Great Scot Archive
Issues from 1998
Issues from 1998


Two places to call home

Early in each school year, the Captain of the Scotch Boarding House – known as ‘the Captain of the Hill’ – is invited to address a meeting of the School Council. Below is an edited version of the speech to Council by the 2015 Captain of the Hill, Ben Mishricky (12BD).

The concept of ‘home’ is intriguing, particularly because what we call ‘home’ is different for so many people. Whether it is a house, a city or even a football stadium, almost everybody has a unique place that they can confidently say is their home.

Yet, why is it that we call these things home? You could say it is a place that gives us those essential feelings of belonging, security and comfort; it is a place where positive memories are created, a place of hope and comfort. As a result, it often has a profound influence on our identities. So when people ask me, ‘Ben, where’s home?’ I often give two answers: the town of Wagga Wagga, NSW, where I was born and raised, but also right up here, on the Scotch College Hill.

This is my fourth year of boarding, and from my first few days I was able to realise this was home to me. I remember being absolutely stunned by the red brick buildings, the beautiful green grass, and the facilities that are second to none.

I remember I was walking down to the tennis courts one morning, when I overheard a few Old Scotch boys on the Main Oval playing footy, watching us walk by. ‘They must be boarders,’ one said. ‘Man, they’re lucky! They have the best backyard in Melbourne’.

We really do! Yet, beyond the tangible things that make Scotch such a pleasant environment, I was particularly impressed by the strong sense of community on the Hill and the culture that was bred in us as a tight-knit unit. This is cultivated in our day-to-day lifestyle: those subtle greetings we give each other down the hallway, the priceless dinner-time banter over a parma, or even walking into the house after a long day of school and having a quality conversation with a teacher – never thought I would hear myself saying that!

Our community is enriched with excitement and enjoyment, evidenced by the enthusiasm of the boys as they get around some of the big events on the Hill, such as the Wedderburn Cup, the fierce sporting competition between the three boarding houses, and the highly-anticipated Boarders’ Cordner, which is a football match held between Scotch and Melbourne Grammar boarders for the priceless reward of bragging rights.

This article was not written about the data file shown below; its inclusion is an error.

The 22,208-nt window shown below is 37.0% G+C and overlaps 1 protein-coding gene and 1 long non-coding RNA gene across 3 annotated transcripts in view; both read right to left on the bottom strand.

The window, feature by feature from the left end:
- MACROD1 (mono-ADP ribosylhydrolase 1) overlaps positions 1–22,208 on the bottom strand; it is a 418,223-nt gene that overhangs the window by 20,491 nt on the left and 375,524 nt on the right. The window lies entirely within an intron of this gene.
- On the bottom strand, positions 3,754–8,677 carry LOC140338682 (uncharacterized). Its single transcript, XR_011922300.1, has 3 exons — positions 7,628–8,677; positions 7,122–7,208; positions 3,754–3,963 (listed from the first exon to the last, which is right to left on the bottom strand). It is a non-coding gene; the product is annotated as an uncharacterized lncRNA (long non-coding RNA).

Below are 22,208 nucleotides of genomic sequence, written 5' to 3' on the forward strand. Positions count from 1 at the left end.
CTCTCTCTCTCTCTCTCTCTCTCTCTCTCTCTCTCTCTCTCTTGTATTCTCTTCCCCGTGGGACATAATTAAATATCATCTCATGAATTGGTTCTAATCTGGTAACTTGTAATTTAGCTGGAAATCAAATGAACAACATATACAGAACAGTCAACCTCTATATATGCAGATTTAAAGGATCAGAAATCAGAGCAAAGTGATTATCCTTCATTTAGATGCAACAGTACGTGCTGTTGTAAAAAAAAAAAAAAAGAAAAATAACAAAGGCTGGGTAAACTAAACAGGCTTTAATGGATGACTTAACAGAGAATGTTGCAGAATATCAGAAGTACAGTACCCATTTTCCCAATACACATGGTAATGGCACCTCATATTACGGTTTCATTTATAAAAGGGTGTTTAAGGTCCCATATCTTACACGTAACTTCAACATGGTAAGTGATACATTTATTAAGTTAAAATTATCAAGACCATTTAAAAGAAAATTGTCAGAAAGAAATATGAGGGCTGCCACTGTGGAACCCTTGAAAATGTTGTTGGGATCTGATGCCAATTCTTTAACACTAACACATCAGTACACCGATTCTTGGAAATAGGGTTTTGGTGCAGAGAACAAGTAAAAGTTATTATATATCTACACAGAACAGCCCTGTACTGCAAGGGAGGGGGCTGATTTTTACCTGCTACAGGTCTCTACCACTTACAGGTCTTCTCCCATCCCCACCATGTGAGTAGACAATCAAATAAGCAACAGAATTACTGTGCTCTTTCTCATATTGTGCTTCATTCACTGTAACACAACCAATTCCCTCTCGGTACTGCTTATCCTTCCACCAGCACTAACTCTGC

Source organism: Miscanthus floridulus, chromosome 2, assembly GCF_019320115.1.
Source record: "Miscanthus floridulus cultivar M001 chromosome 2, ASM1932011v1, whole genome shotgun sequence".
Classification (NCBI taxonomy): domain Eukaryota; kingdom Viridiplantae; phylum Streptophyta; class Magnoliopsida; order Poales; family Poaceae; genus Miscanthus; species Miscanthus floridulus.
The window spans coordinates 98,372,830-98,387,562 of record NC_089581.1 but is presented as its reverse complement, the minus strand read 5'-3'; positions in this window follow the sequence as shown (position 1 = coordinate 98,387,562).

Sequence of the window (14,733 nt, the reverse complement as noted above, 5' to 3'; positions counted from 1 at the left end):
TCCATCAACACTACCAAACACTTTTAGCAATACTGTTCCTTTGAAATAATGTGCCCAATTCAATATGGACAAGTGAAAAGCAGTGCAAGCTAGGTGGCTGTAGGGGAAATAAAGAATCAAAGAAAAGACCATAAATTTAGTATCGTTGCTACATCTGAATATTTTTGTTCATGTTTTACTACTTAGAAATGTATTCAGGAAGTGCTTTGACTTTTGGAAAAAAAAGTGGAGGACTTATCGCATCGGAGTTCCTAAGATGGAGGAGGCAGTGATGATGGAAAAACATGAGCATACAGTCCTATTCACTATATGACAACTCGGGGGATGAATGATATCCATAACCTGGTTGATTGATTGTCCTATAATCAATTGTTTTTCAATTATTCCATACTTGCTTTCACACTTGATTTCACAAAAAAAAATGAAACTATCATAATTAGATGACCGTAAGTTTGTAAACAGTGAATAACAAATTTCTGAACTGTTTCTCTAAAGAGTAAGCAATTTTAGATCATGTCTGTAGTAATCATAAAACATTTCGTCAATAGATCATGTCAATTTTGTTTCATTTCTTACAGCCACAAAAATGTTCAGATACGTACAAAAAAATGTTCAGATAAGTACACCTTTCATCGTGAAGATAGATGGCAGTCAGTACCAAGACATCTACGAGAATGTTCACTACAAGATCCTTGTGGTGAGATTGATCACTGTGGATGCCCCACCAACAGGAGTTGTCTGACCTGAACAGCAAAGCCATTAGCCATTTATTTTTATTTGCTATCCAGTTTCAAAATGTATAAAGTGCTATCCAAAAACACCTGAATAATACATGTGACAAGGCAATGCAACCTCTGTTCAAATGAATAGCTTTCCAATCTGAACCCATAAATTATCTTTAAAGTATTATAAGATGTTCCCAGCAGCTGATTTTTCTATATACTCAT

Other events include the new boarders’ camp held at Cowes early in the year, where this year staff and older student mentors shared their insights on the boarding experience with the 59 new boys, while enjoying sun and surf. There is also a multitude of other fantastic events and programmes, such as dancing classes, socials, day trips to the cinema, and many more.

Being a part of this environment is truly an experience of a lifetime. I can speak on behalf of all the boarders, because I think we can all comprehend just how important the Hill is to each of us.

It gives us a platform to develop ourselves as rounded individuals and to turn our interests into passions. It provides us with the opportunity to live with a diverse range of people who all offer something unique and positive to the community, allowing us all to learn so much about the world. It imparts within us skills such as confidence, empathy and punctuality. Essentially, we are very lucky to be a part of something so special.

As I approach my final terms of school I’m both excited to start a new chapter in my life and at the same time nostalgic. I have an abundance of great memories from boarding at Scotch, and I will definitely miss the unique and rewarding lifestyle on the Hill. I want this last year to be a great one.

And so, as the 2015 Captain of the Hill, I intend to continue to feed those qualities of positivity, cohesion and respect that underpin the Scotch boarding community. I know the Year 12 cohort as a whole will do the school proud and be a good influence on the younger boys. I strongly believe that the Hill is a place that exudes community, comfort and belonging; that it is a place where positive memories can grow, and a place of profound influence for generations to come: a place to call home..



Updated: 3 October 2016